In early July, Alan Ashley of the United States Olympic Committee predicted that the men's and women's diving teams would do much better in London than in past Olympic Games.
Ashley acts as the Chief of Sport Performance for the USOC, which means that he provides resources and support to the U.S. governing bodies, athletes and coaches, according to the USOC website.
"In diving, we haven't done well in the last few Games, or was well as we'd like to, I should say," Ashley said during a USOC teleconference. "But if you look at the makeup of the diving team, some of our athletes that are on the (2012) team were on elite teams, so they have that experience.
"Plus, they just have strategically worked over the last four years to be great in synchronized diving, which has then led to better performances on the individual side as well, so I'm just sure we will see some good progress there."
So far, Ashley has been correct in his prediction. On July 29, Kelci Bryant and Abby Johnston won the first diving medal for the United States since 2000 when the pair finished second in the women's 3-meter synchronized diving competition.
On July 30, David Boudia and Nick McCrory added a medal of their own when they claimed the bronze medal in the men's 10-meter synchronized diving competition.
In winning those two medals, the U.S. team claimed their first synchronized diving medals since the discipline was introduced to the Olympic Games in 2000.
The medal from Bryant and Johnston was the first on the women's side since the 2000 Olympic Games, when Laura Wilkinson won gold in the 10-meter platform competition.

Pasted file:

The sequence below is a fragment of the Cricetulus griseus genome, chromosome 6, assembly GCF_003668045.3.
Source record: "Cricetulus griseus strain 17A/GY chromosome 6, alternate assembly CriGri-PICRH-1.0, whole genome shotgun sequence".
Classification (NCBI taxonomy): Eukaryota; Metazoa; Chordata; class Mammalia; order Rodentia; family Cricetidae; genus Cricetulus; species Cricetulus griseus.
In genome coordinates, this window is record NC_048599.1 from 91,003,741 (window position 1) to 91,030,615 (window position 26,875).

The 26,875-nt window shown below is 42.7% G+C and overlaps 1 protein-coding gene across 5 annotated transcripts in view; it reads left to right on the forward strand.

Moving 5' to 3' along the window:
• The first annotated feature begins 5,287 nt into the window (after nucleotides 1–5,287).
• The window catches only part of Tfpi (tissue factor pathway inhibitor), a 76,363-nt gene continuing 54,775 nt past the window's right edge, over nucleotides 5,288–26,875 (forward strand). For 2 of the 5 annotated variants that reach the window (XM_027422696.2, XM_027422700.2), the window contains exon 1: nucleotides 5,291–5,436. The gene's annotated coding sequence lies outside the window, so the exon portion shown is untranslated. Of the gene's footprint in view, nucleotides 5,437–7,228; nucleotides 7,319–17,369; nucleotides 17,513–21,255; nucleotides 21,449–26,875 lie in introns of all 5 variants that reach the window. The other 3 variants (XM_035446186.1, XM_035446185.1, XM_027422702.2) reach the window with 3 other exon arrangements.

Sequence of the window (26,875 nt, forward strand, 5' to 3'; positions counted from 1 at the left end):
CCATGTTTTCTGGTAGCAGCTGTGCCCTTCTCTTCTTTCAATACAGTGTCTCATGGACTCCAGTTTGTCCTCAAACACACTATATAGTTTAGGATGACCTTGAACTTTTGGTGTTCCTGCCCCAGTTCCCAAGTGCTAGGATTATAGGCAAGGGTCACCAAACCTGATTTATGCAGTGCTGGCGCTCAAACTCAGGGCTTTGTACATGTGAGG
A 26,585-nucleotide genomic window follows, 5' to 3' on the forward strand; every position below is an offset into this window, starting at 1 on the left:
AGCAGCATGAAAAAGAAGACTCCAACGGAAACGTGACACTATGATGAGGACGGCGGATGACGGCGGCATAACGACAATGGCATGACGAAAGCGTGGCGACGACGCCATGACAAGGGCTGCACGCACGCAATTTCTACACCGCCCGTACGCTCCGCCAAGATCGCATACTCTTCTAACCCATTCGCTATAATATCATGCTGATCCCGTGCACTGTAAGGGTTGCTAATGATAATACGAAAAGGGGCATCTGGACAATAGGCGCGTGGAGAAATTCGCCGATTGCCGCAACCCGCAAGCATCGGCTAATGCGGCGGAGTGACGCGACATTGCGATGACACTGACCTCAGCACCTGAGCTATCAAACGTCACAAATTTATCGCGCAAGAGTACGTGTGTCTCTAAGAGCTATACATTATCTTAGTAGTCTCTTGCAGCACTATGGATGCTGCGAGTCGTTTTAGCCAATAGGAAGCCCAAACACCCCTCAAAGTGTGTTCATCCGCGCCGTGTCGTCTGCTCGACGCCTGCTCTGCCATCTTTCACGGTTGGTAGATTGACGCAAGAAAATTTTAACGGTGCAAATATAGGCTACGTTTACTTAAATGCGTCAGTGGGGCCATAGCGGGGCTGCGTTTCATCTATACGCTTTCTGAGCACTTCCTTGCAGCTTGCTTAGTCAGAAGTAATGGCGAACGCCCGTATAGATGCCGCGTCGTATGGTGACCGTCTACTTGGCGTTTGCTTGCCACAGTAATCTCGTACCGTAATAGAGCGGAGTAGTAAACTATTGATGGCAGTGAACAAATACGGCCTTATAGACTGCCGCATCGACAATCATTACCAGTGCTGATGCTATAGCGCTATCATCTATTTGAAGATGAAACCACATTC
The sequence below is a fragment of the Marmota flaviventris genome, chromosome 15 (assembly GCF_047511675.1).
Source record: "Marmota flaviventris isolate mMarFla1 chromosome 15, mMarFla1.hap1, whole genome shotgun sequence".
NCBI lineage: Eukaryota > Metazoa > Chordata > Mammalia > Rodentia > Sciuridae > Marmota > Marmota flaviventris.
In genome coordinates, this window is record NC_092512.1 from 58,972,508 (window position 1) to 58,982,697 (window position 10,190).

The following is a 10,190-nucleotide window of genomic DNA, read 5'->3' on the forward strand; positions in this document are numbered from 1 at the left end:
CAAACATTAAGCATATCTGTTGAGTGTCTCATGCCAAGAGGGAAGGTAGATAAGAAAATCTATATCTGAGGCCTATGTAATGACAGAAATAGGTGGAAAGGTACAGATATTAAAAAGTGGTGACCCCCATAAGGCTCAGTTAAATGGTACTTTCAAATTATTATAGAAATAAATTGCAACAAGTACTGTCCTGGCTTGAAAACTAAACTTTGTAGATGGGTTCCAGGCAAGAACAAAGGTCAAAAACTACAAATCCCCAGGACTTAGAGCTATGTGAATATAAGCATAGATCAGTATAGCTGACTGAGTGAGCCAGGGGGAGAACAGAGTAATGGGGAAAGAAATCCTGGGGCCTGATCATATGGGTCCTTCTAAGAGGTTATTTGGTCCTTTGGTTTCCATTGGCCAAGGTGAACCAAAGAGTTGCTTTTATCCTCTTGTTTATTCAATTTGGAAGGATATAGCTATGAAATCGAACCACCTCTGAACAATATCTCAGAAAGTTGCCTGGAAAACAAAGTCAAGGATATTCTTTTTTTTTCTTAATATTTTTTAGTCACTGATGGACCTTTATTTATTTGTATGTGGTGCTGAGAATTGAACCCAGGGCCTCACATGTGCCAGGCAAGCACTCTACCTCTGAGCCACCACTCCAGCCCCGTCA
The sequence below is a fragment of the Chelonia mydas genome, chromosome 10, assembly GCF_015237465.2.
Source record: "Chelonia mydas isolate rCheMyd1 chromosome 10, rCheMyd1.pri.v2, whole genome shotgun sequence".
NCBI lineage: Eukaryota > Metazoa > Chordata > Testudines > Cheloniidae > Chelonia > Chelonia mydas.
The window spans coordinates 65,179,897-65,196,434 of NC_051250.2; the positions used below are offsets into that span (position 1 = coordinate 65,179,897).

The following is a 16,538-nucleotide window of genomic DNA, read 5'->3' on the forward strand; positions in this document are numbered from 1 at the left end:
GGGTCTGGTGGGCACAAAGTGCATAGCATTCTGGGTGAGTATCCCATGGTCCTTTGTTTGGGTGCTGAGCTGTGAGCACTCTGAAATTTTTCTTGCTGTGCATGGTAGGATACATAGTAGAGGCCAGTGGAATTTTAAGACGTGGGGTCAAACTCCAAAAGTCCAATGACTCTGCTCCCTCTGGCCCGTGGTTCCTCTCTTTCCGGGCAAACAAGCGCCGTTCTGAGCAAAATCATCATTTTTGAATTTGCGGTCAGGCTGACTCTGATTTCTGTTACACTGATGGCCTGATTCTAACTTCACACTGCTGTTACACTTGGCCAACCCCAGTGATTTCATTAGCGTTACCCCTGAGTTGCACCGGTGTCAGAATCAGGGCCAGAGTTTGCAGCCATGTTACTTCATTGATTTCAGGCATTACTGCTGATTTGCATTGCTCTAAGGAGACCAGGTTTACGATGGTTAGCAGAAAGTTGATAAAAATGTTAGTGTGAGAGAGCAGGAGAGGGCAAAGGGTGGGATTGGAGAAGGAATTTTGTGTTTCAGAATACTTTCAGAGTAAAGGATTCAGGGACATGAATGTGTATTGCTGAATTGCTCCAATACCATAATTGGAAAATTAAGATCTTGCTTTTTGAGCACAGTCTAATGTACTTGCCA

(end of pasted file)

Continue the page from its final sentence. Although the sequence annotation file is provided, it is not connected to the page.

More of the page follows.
By comparison, the medal from Boudia and McCrory was the first for the U.S. in men's competition since Mark Lenzi won a bronze on the 3-meter springboard in 1996. In fact, according to USA Today, Scott Donie in 1992 was the last American to win a platform medal at the Olympic Games.
It's a move in the right direction for USA Diving, and Steve Foley, the high-performance director of USA Diving hopes other Team USA divers will be able to build on that success.
"Now, they don't have to say, 'Oh, I have to worry about getting a medal to get the monkey off our backs,'" Foley told the Associated Press. "It takes a bit of stress off those to follow."
Sandra Johnson is a longtime Olympic fan. While working for the United States Olympic Committee and living in the Olympic Training Center in Colorado Springs, Colo., Johnson had the opportunity to immerse herself in the Olympic Movement. Follow her on Twitter: @SandraJohnson46
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